Heat loss on the trail.
It’s the season of backcountry snowshoeing , cross country skiing , ice fishing and winter camping. Also no bugs!
We thoroughly enjoy this time of year and you can to if you follow some basic rules and prepare yourself physically and mentally. Over the next few days we’ll be bringing you a blitz of winter camping articles.
Today’s topic is heat loss. There are four ways the human body loses heat. Radiation, evaporation, convection , conduction. Big words which can spell disaster on a trip if not prepared for and dealt with.
Radiation: Is heat loss directly through the skin requiring no direct contact with a surface. As the outside air cools around you , you begin to radiate heat from exposed areas. IE: a head without a hat.
How to prevent it? Insulate! Make sure you are covered head to toe. Adjust clothing layers accordingly to regulate.
Convection: Losing heat to moving water or air. IE: a wind storm would cause massive heat loss through convection. Even something as simple as walking down to the lake will cause slight loss of heat due to the air moving against your body. Also being dunked into a freezing lake would cause heat loss (really? Who’d of thought 🙂 )
How to prevent it: Refrain from traveling during windy conditions. Not only is this bad for heat loss but also for navigating. Hunker down and wait the storm out. Ice travel is always potentially dangerous. Cross at our own risk. Test ice thickness. Never lake travel alone. Always travel with an ice axe/pick. If you do end up in the water you need to be mentally prepared to get yourself out and dried off quickly.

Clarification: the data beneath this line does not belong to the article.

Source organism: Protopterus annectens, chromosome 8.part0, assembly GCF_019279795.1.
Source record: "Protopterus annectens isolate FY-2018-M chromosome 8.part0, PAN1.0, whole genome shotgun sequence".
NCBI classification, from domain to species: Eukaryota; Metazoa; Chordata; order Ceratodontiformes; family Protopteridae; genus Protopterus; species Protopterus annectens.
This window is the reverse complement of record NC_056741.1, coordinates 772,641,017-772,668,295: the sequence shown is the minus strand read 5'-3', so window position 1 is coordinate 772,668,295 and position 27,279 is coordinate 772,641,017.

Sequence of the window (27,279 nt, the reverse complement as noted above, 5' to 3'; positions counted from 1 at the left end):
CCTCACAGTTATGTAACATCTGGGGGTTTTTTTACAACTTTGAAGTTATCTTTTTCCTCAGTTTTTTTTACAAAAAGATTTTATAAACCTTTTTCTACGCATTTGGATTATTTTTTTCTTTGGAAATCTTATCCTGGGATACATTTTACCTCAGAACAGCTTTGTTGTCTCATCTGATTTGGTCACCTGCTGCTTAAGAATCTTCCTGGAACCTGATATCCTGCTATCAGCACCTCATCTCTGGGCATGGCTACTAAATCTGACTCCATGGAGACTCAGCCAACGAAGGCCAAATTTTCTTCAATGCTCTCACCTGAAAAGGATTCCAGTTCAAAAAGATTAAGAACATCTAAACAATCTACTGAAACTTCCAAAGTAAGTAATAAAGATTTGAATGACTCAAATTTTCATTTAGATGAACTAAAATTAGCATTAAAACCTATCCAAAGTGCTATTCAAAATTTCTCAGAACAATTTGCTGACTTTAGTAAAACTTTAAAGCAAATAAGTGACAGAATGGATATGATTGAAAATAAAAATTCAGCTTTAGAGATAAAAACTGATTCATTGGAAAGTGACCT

Conduction: Heat lose through direct contact. IE: Leaning against a rock. Sitting on the ice. The cold ground will suck heat directly from your body.
How to prevent it: Place an insulating pad/item in between you and the colder object. Thermarest pads, ice fishing hot seats. Sit on your pack while taking a break on the trail instead of directly on the ground/snow.
Evaporation: Heat loss by sweating/breathing. Vaporizing water from the skin is normally our number one source of heat loss.
How to prevent it: Layer appropriately. A lot of people bundle up when they start their trip. Forgetting to take into consideration that they will be lugging a pulk/sled behind them all loaded down with gear. After a few minutes you’ll start to sweat. This is when you should shed a few layers. The worst thing that you can do is drench your clothes in sweat. When night starts to fall and you stop pulling your sled. You will be chilled to the bone. So don’t overdue it. Keep a steady pace and adjust clothing as needed.
Your actions and how you dress will effect how you regulate temperature. Dress accordingly and don’t over exert yourself. These two simple things will have you well on your way to a warm and dry day/evening.
Tomorrow we’ll be talking more about layering. What we think are some great choices for clothing on the winter trail. Thanks for reading along. Happy trails folks.